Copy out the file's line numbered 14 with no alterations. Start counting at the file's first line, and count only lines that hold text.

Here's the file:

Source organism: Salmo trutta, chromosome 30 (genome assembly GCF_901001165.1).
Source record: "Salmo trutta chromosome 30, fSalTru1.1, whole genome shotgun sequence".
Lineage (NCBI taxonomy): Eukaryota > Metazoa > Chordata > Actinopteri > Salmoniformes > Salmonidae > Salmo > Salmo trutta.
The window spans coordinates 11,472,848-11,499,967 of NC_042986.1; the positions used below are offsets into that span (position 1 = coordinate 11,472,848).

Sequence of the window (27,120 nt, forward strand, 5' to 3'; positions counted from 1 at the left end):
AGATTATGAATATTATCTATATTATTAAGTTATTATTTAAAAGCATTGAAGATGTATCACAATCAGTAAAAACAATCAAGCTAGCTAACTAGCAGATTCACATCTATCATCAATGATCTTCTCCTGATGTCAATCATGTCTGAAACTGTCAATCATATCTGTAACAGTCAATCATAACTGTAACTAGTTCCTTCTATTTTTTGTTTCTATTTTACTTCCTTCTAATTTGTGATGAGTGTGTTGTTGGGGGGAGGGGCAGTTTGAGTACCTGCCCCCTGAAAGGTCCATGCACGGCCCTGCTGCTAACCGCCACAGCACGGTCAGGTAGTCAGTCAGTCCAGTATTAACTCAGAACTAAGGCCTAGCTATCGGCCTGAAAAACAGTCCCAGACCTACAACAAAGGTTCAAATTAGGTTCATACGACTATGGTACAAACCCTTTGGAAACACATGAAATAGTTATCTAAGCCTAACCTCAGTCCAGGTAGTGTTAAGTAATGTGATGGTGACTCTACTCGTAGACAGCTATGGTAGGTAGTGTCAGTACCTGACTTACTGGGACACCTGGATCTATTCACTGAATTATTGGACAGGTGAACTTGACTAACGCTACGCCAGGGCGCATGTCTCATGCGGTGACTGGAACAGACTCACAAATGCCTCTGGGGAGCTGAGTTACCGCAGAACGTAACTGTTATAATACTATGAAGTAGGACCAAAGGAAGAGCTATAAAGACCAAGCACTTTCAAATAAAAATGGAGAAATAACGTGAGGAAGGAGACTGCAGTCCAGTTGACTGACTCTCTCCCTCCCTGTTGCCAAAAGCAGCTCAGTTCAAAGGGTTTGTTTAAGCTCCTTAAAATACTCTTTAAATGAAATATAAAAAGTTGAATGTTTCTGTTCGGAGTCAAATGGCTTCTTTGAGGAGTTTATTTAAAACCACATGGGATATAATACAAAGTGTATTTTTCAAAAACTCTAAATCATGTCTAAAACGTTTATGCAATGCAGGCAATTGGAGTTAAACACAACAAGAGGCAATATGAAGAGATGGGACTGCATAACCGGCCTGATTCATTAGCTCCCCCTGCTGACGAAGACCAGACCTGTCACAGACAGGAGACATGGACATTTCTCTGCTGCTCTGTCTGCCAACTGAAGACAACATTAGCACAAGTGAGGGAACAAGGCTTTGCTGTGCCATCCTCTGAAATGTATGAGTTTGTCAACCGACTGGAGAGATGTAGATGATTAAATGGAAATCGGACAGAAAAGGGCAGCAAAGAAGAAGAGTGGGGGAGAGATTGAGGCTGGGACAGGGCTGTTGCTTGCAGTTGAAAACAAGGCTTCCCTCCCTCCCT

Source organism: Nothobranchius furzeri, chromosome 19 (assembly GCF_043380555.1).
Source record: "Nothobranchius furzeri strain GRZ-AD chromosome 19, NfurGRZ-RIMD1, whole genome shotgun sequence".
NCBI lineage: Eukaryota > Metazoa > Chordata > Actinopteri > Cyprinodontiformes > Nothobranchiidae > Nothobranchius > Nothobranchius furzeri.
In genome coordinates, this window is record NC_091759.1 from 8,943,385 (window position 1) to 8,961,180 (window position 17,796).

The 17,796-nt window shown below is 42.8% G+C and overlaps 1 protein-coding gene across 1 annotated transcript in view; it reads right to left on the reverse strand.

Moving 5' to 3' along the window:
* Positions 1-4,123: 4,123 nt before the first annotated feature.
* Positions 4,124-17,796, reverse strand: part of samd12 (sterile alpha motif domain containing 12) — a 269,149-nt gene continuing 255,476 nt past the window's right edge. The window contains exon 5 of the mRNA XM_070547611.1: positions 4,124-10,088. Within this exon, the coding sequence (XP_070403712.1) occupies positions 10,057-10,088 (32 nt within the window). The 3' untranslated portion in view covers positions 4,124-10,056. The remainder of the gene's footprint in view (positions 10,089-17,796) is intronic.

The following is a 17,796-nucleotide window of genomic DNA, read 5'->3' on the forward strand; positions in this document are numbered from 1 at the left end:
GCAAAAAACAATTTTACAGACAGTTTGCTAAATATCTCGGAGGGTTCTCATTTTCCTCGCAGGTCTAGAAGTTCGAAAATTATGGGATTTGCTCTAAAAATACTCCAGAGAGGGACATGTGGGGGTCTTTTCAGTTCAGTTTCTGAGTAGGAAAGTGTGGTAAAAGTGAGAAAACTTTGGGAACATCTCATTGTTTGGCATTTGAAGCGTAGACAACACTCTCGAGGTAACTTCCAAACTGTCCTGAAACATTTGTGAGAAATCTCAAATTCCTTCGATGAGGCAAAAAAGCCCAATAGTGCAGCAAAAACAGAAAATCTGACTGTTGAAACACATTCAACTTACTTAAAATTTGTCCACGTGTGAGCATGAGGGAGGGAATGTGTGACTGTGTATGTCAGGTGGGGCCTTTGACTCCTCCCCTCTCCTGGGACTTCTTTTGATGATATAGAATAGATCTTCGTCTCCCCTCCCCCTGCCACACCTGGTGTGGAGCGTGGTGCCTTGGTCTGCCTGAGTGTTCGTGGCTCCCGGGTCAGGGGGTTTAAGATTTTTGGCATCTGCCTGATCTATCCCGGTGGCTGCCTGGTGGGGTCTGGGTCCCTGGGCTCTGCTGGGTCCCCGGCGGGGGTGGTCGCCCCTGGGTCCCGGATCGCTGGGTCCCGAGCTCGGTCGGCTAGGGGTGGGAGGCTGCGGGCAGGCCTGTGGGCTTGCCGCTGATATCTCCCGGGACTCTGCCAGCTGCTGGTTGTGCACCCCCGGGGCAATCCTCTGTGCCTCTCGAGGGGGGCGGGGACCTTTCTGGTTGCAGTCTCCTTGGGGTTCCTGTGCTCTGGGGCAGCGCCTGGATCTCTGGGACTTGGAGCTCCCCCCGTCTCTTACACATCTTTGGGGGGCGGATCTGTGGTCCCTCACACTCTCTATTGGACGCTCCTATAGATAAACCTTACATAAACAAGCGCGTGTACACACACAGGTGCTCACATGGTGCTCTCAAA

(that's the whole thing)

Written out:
* Positions 4,124-17,796, reverse strand: part of samd12 (sterile alpha motif domain containing 12) — a 269,149-nt gene continuing 255,476 nt past the window's right edge. The window contains exon 5 of the mRNA XM_070547611.1: positions 4,124-10,088. Within this exon, the coding sequence (XP_070403712.1) occupies positions 10,057-10,088 (32 nt within the window). The 3' untranslated portion in view covers positions 4,124-10,056. The remainder of the gene's footprint in view (positions 10,089-17,796) is intronic.